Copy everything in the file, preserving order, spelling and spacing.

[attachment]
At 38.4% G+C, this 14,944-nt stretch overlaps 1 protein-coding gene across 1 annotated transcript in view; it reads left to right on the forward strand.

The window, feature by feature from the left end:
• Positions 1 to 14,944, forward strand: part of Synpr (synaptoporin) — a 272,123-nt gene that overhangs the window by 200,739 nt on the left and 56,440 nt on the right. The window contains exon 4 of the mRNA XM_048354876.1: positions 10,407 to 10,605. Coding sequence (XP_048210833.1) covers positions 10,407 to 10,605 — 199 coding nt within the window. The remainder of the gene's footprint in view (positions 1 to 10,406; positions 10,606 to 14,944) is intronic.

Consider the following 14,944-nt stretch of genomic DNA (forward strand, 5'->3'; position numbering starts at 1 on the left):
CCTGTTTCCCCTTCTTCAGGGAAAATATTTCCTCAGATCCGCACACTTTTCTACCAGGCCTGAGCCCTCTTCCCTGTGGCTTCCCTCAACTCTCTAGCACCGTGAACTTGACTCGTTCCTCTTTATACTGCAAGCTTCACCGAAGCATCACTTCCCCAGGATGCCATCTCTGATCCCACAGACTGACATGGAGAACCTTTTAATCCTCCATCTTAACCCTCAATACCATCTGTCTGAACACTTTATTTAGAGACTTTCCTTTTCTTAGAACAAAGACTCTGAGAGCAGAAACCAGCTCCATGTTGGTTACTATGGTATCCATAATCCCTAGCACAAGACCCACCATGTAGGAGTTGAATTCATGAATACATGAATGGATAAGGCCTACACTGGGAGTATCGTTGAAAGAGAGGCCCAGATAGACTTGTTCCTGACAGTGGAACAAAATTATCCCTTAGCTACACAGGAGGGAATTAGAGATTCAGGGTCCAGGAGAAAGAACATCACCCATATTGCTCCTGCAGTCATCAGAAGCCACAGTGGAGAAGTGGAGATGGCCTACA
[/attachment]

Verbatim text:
At 38.4% G+C, this 14,944-nt stretch overlaps 1 protein-coding gene across 1 annotated transcript in view; it reads left to right on the forward strand.

The window, feature by feature from the left end:
• Positions 1 to 14,944, forward strand: part of Synpr (synaptoporin) — a 272,123-nt gene that overhangs the window by 200,739 nt on the left and 56,440 nt on the right. The window contains exon 4 of the mRNA XM_048354876.1: positions 10,407 to 10,605. Coding sequence (XP_048210833.1) covers positions 10,407 to 10,605 — 199 coding nt within the window. The remainder of the gene's footprint in view (positions 1 to 10,406; positions 10,606 to 14,944) is intronic.

Consider the following 14,944-nt stretch of genomic DNA (forward strand, 5'->3'; position numbering starts at 1 on the left):
CCTGTTTCCCCTTCTTCAGGGAAAATATTTCCTCAGATCCGCACACTTTTCTACCAGGCCTGAGCCCTCTTCCCTGTGGCTTCCCTCAACTCTCTAGCACCGTGAACTTGACTCGTTCCTCTTTATACTGCAAGCTTCACCGAAGCATCACTTCCCCAGGATGCCATCTCTGATCCCACAGACTGACATGGAGAACCTTTTAATCCTCCATCTTAACCCTCAATACCATCTGTCTGAACACTTTATTTAGAGACTTTCCTTTTCTTAGAACAAAGACTCTGAGAGCAGAAACCAGCTCCATGTTGGTTACTATGGTATCCATAATCCCTAGCACAAGACCCACCATGTAGGAGTTGAATTCATGAATACATGAATGGATAAGGCCTACACTGGGAGTATCGTTGAAAGAGAGGCCCAGATAGACTTGTTCCTGACAGTGGAACAAAATTATCCCTTAGCTACACAGGAGGGAATTAGAGATTCAGGGTCCAGGAGAAAGAACATCACCCATATTGCTCCTGCAGTCATCAGAAGCCACAGTGGAGAAGTGGAGATGGCCTACA